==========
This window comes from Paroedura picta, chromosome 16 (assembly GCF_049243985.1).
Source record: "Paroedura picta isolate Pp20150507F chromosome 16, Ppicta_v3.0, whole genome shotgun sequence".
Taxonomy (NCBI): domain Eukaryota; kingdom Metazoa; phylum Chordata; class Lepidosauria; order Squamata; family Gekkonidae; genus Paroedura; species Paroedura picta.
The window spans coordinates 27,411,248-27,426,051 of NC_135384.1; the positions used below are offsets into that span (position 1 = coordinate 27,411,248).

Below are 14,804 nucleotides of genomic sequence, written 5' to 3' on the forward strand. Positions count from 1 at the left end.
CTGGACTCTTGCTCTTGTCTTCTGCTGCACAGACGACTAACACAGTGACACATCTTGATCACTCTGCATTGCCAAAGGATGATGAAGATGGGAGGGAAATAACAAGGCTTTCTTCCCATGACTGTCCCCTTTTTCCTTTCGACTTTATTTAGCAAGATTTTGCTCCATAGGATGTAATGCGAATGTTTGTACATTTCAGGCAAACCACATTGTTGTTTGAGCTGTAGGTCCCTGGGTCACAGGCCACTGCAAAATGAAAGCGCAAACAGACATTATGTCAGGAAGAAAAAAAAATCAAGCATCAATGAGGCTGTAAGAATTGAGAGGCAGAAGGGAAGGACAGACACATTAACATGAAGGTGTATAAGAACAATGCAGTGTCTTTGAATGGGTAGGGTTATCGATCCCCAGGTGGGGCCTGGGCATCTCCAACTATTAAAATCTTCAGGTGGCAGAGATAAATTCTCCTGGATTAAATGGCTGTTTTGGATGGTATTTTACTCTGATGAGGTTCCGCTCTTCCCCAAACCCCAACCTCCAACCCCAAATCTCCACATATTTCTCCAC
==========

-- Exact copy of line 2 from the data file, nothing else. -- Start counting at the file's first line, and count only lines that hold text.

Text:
Source record: "Paroedura picta isolate Pp20150507F chromosome 16, Ppicta_v3.0, whole genome shotgun sequence".